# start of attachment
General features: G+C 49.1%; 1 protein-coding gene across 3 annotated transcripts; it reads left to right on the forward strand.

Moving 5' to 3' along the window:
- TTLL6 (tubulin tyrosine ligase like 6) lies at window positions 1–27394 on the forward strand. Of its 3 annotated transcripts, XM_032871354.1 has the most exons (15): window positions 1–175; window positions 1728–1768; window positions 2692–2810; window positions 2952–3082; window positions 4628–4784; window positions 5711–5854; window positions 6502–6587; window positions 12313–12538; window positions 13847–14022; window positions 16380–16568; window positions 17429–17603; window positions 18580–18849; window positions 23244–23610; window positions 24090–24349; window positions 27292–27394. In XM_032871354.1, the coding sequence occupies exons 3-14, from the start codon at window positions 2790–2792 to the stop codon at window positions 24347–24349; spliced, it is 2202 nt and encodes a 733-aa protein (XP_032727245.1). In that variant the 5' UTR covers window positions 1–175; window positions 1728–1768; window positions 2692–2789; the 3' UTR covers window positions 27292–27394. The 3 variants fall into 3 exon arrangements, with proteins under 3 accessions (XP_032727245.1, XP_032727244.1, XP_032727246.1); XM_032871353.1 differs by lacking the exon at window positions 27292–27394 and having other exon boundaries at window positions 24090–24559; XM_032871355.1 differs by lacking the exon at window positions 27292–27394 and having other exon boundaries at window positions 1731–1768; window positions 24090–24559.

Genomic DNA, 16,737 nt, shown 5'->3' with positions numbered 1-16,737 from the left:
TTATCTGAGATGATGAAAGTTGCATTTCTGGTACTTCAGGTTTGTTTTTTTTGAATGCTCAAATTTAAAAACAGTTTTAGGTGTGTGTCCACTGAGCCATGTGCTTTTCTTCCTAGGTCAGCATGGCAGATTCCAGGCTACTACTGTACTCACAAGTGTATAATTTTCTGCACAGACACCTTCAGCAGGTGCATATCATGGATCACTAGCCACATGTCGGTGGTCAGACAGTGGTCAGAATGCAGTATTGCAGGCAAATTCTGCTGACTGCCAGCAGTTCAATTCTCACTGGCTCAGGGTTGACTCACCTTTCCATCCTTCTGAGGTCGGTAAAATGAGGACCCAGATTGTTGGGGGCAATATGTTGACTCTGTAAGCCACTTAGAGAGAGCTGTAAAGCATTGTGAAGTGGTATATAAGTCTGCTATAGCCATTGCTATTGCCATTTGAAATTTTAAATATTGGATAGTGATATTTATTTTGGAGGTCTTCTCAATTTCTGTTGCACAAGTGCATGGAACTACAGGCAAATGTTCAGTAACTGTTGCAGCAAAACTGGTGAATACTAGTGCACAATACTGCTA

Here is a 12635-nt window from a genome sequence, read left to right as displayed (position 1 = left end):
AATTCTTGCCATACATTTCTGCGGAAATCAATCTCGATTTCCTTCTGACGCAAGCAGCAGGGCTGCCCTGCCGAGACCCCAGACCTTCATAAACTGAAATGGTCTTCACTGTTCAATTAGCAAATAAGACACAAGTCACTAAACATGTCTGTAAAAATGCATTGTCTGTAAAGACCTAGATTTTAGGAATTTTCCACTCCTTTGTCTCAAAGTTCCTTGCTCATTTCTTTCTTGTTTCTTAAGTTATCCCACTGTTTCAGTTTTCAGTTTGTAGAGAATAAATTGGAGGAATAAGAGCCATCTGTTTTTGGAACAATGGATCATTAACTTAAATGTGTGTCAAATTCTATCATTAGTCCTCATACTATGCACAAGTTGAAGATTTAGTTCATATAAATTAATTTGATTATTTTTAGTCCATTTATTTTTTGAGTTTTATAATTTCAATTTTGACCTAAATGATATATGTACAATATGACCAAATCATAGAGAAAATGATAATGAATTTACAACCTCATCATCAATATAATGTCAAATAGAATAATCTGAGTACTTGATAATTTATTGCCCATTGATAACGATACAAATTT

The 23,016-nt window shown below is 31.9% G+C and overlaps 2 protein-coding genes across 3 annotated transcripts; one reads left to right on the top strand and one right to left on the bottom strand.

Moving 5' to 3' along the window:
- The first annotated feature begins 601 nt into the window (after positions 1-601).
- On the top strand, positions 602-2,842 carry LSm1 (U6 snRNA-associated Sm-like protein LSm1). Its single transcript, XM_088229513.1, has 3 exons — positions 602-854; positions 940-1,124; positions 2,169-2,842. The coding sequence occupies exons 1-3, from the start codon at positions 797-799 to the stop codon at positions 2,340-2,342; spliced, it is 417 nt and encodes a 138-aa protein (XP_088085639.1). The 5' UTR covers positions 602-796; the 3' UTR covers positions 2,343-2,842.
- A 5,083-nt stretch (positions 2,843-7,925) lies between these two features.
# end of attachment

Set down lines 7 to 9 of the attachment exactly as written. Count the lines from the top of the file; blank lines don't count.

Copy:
AATTCTTGCCATACATTTCTGCGGAAATCAATCTCGATTTCCTTCTGACGCAAGCAGCAGGGCTGCCCTGCCGAGACCCCAGACCTTCATAAACTGAAATGGTCTTCACTGTTCAATTAGCAAATAAGACACAAGTCACTAAACATGTCTGTAAAAATGCATTGTCTGTAAAGACCTAGATTTTAGGAATTTTCCACTCCTTTGTCTCAAAGTTCCTTGCTCATTTCTTTCTTGTTTCTTAAGTTATCCCACTGTTTCAGTTTTCAGTTTGTAGAGAATAAATTGGAGGAATAAGAGCCATCTGTTTTTGGAACAATGGATCATTAACTTAAATGTGTGTCAAATTCTATCATTAGTCCTCATACTATGCACAAGTTGAAGATTTAGTTCATATAAATTAATTTGATTATTTTTAGTCCATTTATTTTTTGAGTTTTATAATTTCAATTTTGACCTAAATGATATATGTACAATATGACCAAATCATAGAGAAAATGATAATGAATTTACAACCTCATCATCAATATAATGTCAAATAGAATAATCTGAGTACTTGATAATTTATTGCCCATTGATAACGATACAAATTT

The 23,016-nt window shown below is 31.9% G+C and overlaps 2 protein-coding genes across 3 annotated transcripts; one reads left to right on the top strand and one right to left on the bottom strand.

Moving 5' to 3' along the window: